It is common to have many questions when considering organising a Human Library and we hope this list will offer some information or clarification for some common questions.
What exactly is a Human Library?
The Human Library is an international equalities movement, created by a Danish youth organisation in 2000 and now operational in more than 70 countries. It is an inclusive way to challenge prejudice and discrimination and promote equality and diversity. It was developed to challenge societal prejudices wherever and for whatever reasons they occur, and to help people form a better understanding of those with whom they share their communities.
Who usually organises Human Libraries?
Human Libraries can be organised by anyone who understands the importance of challenging the stereotypes and prejudice that often lead to stigma and discrimination, and who wants to promote respect for difference and diversity in their communities. Human Libraries can be organised by a single person or organisation but usually work much more effectively when organised by a range of people with different backgrounds and experiences.
Where do events usually take place?
Human Libraries have traditionally been held in public libraries, festivals, colleges and universities and even shopping centres and market places! A Human Library can be held wherever there is likely to be plenty of people you can attract to borrow Human Books and sit down for a conversation.
What is a Human Book?
A Human Book is a person who has volunteered to challenge prejudice through respectful conversation with members of the public who borrow them. They will have a title that relates to the prejudice, stigma or discrimination that they want to challenge.
Can anyone be a Human Book?
No. Only people who have experience that can challenge prejudice due to issues such as race, sex, age, disability, sexual preference, gender identity, class, religion/belief, lifestyle choices or other aspects of their identity can be a Book. Book Titles must directly reflect the prejudice that the Book wants to challenge.
How many Books do you need for an event?
Events in the UK have varied from five or six Books to more than 70. The number of Books you recruit will depend on many factors such as time, finance and resources, also the size or shape of the space you are using and the number of volunteer Staff that you have available. The best advice for a first time Organiser is to try and recruit around 10-15 Books which is enough to ensure you present Readers with a wide choice and your Human Library challenges a diverse range of different prejudices. 10-15 Books can be managed by a relatively small staff team of 5 or 6.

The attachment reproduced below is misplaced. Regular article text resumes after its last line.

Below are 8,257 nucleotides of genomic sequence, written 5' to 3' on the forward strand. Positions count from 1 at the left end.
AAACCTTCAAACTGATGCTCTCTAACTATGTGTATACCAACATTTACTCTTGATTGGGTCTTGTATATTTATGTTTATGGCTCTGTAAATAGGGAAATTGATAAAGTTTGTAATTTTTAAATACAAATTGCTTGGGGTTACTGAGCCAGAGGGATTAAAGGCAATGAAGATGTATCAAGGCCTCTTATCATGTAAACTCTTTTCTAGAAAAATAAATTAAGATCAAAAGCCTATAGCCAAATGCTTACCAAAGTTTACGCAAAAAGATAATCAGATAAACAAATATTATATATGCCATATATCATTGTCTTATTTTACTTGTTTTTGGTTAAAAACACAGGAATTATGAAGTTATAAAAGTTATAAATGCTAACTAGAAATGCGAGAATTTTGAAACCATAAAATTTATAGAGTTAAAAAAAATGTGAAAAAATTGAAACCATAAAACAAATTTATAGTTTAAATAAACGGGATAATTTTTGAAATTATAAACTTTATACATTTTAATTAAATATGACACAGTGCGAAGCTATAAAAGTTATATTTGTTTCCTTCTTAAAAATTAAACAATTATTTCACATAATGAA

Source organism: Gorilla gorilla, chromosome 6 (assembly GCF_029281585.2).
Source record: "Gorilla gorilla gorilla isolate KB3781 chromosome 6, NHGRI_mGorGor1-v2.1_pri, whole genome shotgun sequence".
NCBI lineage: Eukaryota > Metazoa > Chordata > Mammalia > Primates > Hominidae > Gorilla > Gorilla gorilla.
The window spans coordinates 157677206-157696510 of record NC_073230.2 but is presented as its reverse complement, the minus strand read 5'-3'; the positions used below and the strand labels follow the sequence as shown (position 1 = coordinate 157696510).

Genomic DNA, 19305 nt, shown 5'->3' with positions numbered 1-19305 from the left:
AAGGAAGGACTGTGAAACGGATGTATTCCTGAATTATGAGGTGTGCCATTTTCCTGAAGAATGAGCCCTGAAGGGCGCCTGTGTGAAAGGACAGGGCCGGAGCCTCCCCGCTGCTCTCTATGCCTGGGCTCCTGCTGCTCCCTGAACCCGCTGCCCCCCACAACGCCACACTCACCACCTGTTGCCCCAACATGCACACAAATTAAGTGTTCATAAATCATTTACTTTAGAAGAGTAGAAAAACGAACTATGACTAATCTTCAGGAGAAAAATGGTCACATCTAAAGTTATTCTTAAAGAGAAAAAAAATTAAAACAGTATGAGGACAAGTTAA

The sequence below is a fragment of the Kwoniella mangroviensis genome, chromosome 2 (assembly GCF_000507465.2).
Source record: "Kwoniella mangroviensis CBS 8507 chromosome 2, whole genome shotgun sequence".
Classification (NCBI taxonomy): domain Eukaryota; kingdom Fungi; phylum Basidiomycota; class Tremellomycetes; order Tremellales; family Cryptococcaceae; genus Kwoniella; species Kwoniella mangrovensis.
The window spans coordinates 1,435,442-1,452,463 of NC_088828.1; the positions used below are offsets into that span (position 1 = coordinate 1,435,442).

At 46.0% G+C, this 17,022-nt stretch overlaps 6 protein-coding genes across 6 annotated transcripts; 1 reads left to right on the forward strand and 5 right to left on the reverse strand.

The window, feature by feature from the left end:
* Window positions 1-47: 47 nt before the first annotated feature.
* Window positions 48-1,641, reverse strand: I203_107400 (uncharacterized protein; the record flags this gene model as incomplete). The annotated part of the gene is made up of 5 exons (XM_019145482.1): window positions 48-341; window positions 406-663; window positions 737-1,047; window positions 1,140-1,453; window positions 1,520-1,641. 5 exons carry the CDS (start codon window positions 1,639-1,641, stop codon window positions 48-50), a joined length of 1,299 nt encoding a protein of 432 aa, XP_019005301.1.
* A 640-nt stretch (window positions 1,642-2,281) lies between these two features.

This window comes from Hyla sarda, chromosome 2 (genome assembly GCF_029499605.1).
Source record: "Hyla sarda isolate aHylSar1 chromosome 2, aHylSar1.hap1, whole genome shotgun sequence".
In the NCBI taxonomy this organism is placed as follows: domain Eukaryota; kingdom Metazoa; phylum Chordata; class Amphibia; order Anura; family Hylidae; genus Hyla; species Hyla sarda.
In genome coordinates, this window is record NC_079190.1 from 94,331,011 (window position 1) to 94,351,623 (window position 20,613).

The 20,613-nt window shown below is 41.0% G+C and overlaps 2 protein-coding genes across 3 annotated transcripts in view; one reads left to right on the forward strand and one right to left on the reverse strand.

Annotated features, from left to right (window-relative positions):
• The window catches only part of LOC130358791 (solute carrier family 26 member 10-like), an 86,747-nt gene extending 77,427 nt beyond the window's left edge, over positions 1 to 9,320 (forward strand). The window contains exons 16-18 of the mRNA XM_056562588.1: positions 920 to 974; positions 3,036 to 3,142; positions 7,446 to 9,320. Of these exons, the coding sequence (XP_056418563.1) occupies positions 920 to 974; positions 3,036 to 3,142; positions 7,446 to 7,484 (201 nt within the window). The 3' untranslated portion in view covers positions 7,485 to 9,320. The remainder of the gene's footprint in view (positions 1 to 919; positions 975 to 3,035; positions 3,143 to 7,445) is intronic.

Can we have a single themed Human Library to reflect the work of our organisation?
No. The Human Library cannot be used to promote a single issue, such as Mental Health, LGBTI, Disability, Faith, Refugees or any other exclusive cause. Every Human Library should include a diverse range of titles that challenge prejudice towards issues including race, sex, age, disability, sexual preference, gender identity, class, religion/belief, lifestyle choices or other aspects of identity that can lead to prejudice, stigma, stereotype and discrimination. The Human Library aims to engender an understanding that: our communities are diverse but that some people are subjected to prejudice and discrimination; that we can all think in stereotypes and make assumptions about others; and that sometimes our attitudes and opinions can affect our behaviour. The Human Library achieves this aim by using the language and mechanism of a library to facilitate conversations that can challenge the stereotypes and prejudice which can form opinions in any one of us.
Can we use the Human Library to promote our work or ideologies?
No. The Human Library has been created specifically as an equalities project to challenge stereotype, prejudice, stigma and discrimination. It should never be used to further specific ideologies, raise awareness of issues other than prejudice and discrimination, for any commercial reasons, or as a means to promote an organisation or individuals’ business or political interests.
Can Books choose creative and quirky titles?
Organisers should make it clear to all Books that their role is to challenge stereotypes and prejudice relating to their own experiences. Therefore their titles should be directly related to this experience and as simple as possible. Examples of effective titles are: Refugee, Bipolar, Gay Man, Gang Member, Muslim, HIV+, Transgender, Young Single Parent, Recovering Addict, Migrant Worker, Ex-Offender, Punk, Traveller…
In order to challenge a stereotype or prejudice the Book title needs to directly relate to that prejudice in order to be easily understood by potential Readers.
How would we make sure Books are safe at the Human Library?
Safety is an understandable priority for Organisers. It is important to state that, out of the many thousands of conversations that have happened through Human Library events in the UK, the safety of Books has never been seriously compromised. There are many actions Organisers can take to safeguard Books, including who and how you recruit, the roles of Staff, and the creation of a ‘safe word’ or phrase to enable the controlled and safe ending of conversations if necessary.